Improving the composition of the soybean is one way to compete in today's over-supplied market. The trick is how to move those improved soybeans through the marketplace and gain value from the effort.
These challenges are at the core of a United Soybean Board/checkoff-funded program, the Better Bean Initiative. The goal of the initiative is changing the composition of soybean oil in several ways, including, reducing the amount of saturated fat to improve soybean's nutritional value, reducing the amount of linolenic acid, which will better stabilize the flavor of foods and increasing the oleic acid content, which will reduce the need to add hydrogen to soybean oil.
In addition, BBI is increasing soybean protein content in soybean meal, improving digestibility and developing soybean traits that address environmental issues such as excess phosphorus in livestock waste.
One problem is how these improved beans will move from the field to the marketplace and to the consumer, according to Jay Franklin, an Oklahoma soybean farmer. “We have to be able to identify the beans when they come to the elevator. That's a very important part of the process. But this is all about improving the commodity soybean,” he told attendees of the Southern Soybean Conference in Tunica, Miss., recently.
And, of course, these characteristics have to be in varieties with the agronomic characteristics growers are looking for, he noted. “It really doesn't matter if we have a bean that avoids trans-fatty acid labeling, produces less phosphorus waste in a poultry operation or is better-quality feed unless it is a higher-yielding variety.”
One of the goals of the BBI is to distribute any improved traits back to private and public breeders “to be incorporated into their elite germplasm, the high-yielders with the good agronomic traits. That's the challenge.”
“In my perspective if the U.S. farmer stays ahead of the curve on traits, then the leakage of the technology is good because the world crop continues to improve against the other protein/oil sources in the world. As long as we're on the leading edge of the curve, I think it's almost positive the technology is about to go to overseas.”
Will growers receive more money for a better bean? Not directly, according to Franklin. “It's difficult to do because it's an issue that's almost defensive in nature. I really doubt that we will see a nickel or dime increase in the price of beans. What we do think will happen is we save or improve marketshare. That's the whole issue.”
Improved soybeans are likely to end up in the hands of competitors, too, but Franklin doesn't see that as a negative, as long as the BBI remains an ongoing process. “In my perspective if the U.S. farmer stays ahead of the curve on traits, then the leakage of the technology is good because the world crop continues to improve against the other protein/oil sources in the world. As long as we're on the leading edge of the curve, I think it's almost positive the technology is about to go to overseas.”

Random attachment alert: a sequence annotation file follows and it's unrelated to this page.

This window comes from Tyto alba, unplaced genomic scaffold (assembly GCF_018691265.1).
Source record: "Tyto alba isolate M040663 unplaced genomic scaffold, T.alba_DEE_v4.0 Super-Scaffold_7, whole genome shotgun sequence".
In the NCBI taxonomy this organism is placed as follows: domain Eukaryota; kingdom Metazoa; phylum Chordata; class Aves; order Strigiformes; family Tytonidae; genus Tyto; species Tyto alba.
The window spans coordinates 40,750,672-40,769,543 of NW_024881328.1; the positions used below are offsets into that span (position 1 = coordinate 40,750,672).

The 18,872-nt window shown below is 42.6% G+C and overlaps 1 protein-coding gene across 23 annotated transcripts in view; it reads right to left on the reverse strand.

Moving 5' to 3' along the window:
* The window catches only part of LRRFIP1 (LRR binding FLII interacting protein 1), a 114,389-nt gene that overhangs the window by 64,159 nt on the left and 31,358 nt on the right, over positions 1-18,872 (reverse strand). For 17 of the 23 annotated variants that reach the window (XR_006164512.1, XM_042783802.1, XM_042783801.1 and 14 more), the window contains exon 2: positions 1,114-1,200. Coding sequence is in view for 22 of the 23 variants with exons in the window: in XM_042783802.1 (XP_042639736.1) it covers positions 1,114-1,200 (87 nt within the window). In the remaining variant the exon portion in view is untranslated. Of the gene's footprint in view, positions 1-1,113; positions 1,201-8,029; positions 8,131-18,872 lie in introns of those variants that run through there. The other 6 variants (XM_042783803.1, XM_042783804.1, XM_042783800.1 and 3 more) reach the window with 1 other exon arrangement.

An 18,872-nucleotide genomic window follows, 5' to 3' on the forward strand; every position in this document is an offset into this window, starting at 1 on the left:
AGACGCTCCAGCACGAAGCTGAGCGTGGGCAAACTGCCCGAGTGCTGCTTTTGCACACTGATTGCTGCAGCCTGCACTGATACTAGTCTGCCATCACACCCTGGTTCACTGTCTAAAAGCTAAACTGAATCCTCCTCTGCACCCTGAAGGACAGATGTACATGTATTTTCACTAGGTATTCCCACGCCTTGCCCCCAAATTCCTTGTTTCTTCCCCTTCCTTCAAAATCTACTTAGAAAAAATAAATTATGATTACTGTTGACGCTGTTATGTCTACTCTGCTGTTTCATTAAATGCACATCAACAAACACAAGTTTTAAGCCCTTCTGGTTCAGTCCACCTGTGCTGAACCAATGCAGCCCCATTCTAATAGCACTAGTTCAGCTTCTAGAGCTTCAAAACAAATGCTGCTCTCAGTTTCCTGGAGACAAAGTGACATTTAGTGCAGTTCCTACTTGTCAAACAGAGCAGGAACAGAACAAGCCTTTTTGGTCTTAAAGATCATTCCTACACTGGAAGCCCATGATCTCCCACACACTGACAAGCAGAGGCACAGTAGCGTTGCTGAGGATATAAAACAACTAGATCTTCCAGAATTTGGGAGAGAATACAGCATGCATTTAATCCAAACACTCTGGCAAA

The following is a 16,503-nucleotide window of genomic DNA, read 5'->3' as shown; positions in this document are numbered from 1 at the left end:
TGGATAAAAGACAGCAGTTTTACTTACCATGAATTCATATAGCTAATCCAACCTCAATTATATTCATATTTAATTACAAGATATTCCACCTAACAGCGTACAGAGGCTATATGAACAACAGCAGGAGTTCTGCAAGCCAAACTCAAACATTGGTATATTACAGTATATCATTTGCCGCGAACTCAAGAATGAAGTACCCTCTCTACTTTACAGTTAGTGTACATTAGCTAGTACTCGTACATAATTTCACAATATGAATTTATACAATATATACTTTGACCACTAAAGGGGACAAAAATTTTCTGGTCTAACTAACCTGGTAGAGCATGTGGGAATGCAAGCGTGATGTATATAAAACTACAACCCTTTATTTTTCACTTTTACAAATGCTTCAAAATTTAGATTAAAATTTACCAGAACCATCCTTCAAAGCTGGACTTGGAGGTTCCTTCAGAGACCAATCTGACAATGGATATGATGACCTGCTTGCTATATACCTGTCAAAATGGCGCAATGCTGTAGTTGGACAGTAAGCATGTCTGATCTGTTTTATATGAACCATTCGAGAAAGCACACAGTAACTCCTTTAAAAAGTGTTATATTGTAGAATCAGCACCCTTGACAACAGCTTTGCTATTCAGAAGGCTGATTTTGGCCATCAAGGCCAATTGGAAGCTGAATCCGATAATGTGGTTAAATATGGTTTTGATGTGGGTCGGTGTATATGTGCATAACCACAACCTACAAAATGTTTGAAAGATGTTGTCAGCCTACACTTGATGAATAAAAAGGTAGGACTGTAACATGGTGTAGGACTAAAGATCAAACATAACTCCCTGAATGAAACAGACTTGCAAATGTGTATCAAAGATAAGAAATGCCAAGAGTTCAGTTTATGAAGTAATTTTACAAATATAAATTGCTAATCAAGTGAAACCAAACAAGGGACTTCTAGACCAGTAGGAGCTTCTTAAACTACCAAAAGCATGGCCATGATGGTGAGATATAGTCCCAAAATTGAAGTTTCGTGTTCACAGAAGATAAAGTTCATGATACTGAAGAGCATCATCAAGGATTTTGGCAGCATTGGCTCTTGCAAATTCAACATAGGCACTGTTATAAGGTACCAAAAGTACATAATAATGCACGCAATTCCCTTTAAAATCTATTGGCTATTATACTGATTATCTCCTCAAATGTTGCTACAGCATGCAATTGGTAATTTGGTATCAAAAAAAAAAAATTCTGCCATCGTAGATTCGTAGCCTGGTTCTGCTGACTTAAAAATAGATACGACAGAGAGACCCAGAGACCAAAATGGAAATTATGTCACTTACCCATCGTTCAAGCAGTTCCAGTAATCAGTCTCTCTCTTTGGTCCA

A group of 27 scientists are currently working on the BBI process, according to Rich Wilson, USDA-ARS, also a speaker at the conference. Their challenge is to lay the groundwork for establishing relationships with food and feed companies to help build markets for the better beans.
“One of the best ways I see to get this done is through a scientific organization, the American Oil Chemists Society, to which all of the oil processing food and feed companies belong. The AOCS is trying to unify all other such organizations in the world. We're also working with Germany, France and Great Britain on a European Federation,” said Wilson, who is president of AOCS.
Wilson agrees that capturing value from the process could take some time. “Since 1996, there has been a precipitous decline in U.S. share of soybean exports. Current FAS data shows that the farm price for soybeans are at a 20-year low, largely because of under-performing export markets. We need to turn this around and that's where the BBI comes in.”
Currently, U.S. soybean farmers dominate the share of the market for vegetable oil. But competitors want to whittle away at that, and the food industry is looking for five billion to six billion pounds of oil a year with improved stability and flavor. Both canola and sunflower oil are cutting into soybean marketshare.
“One factor holding back soy oil consumption is consumer preference for diets that are lower in saturated fat,” Wilson said. “The industry has turned to crops like canola and as a result the consumption of these oils has grown at a faster rate than soybean oil even though these oils sell at a premium. The rise in soy oil consumption could have been much higher if soybean oil had lower saturated fat.”
So-called low-sat variety lines are already under development in the United States, according to Wilson, including some ready for release in 2001.
All USB/BBI projects deal with improving the soybean through both transgenic or with natural traits.
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